The Trail Blazers’ 50-year anniversary season is temporarily on pause as the NBA goes on hiatus to slow the spread of COVID-19. During that break, Blazer’s Edge is counting down the top 100 Blazers: players, executives, and other influencers who made the franchise what it is today.
No. 78 | Greg Anthony
Games Played with Blazers: 190 Regular Season, 30 Postseason
*PTS: 5.9 | AST: 2.1 | FG%: 40.2 | 3PT%: 39.1
*Statistics are pulled from a player’s time in Portland
Joined Club: January 1999, signed as free agent
Departed Club: July 2001, Traded to the Chicago Bulls for a second-round pick
Place in History: In the early months of 1999, all NBA news focused on the end of an acrimonious lockout battle between owners and players and the resumption of a shortened, 50-game season. The Portland Trail Blazers were looking to adjust to Jim Jackson, their prize new free agent. They were also looking to capitalize on a crowded frontcourt that included Rasheed Wallace, Arvydas Sabonis and Brian Grant. With the court captained by scoring wizard Damon Stoudamire, their rotation looked full and set.
Few people reckoned with another lockout signee, Greg Anthony. Anthony was a 31-year-old journeyman with a good head on his shoulders, the perfect player for a modest reserve role. He would not turn out modest, nor was his role confined to keeping the hardwood warm for more famous teammates. Anthony possessed two critical skills: he could hit three-pointers (taking more per-minute than anybody on the squad) and he could defend. BOY could he defend.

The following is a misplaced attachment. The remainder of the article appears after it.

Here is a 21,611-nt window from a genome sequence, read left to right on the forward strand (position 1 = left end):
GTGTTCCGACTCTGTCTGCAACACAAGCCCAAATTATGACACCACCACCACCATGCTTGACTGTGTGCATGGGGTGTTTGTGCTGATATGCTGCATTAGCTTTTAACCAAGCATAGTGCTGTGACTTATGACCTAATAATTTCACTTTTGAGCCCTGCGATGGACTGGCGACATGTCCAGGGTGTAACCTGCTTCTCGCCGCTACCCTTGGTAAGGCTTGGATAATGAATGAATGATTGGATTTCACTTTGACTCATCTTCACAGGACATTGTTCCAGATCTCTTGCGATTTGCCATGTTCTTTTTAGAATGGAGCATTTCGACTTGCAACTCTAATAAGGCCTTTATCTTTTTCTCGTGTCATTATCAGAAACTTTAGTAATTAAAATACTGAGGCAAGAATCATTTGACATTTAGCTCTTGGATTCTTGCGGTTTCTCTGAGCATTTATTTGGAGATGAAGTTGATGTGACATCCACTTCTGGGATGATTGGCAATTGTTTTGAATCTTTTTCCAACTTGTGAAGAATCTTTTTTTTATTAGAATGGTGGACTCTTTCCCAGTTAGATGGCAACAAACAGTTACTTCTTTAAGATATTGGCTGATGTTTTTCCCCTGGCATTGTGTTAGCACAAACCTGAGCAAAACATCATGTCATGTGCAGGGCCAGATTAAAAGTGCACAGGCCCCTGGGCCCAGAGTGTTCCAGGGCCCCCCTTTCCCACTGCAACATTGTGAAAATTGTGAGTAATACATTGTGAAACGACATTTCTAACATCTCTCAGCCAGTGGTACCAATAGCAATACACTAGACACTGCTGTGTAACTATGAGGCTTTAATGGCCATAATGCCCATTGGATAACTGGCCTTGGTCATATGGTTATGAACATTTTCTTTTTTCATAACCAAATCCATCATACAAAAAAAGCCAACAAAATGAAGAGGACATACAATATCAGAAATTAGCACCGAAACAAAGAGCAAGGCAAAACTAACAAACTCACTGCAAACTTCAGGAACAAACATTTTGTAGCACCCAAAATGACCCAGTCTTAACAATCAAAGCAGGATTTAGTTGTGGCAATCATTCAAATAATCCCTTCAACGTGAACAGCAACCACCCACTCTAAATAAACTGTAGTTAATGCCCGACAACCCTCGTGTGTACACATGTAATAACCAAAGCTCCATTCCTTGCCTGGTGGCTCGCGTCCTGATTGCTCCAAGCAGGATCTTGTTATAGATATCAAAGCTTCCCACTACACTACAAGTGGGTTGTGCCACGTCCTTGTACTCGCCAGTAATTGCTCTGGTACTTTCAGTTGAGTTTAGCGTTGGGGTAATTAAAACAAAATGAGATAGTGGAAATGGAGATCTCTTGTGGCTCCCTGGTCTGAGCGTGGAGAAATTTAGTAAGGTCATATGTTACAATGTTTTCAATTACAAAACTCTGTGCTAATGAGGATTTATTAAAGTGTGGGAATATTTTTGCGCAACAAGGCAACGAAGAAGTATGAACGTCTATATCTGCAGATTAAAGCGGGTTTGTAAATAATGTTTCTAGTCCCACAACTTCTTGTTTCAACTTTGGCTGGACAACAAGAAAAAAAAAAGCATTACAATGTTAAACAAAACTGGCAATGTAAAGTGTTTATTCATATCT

This was back in the days before point guards were given all-access passes to the paint, courtesy of “no touch” rules beyond the post. Anthony moved his feet like any good defender, but his hands were a fine instrument, playing the opposing dribbler into weak spots. Anthony wouldn’t stop the guy like prime-level Scottie Pippen. The ball-handler would think he was making progress, just shaded that much off by a bump, subtle push, or hand pressure. After a few seconds, “that much off” would turn into, “Nope! Not open.” Another play wasted.
Anthony forced turnovers, sure. He averaged more steals per game and per minute than any of his regular-rotation teammates, even Stacey Augmon. But the way opposing point guards would start thinking twice after he took the floor—even if they had prospered against other Portland defenders—was his calling card.
It didn’t take long before Anthony, though clearly still a reserve, started eating his way into Portland fourth-quarter rotation. When the outcome was coming down to a handful of possessions, Head Coach Mike Dunleavy called for #50. Anthony would perpetually rank 8th or 9th in minutes played, but those minutes would inevitably end up as some of the best of the game.
For playing an important role in a couple of Western Conference Finals runs and for proving that “3 and D” was a viable skillset 15 years before the NBA figured it out, Greg Anthony earns #78 on our list of Top 100 Trail Blazers players and influencers.
Discuss your thoughts and memories of Anthony below, and check back every day as we continue the countdown to No. 1.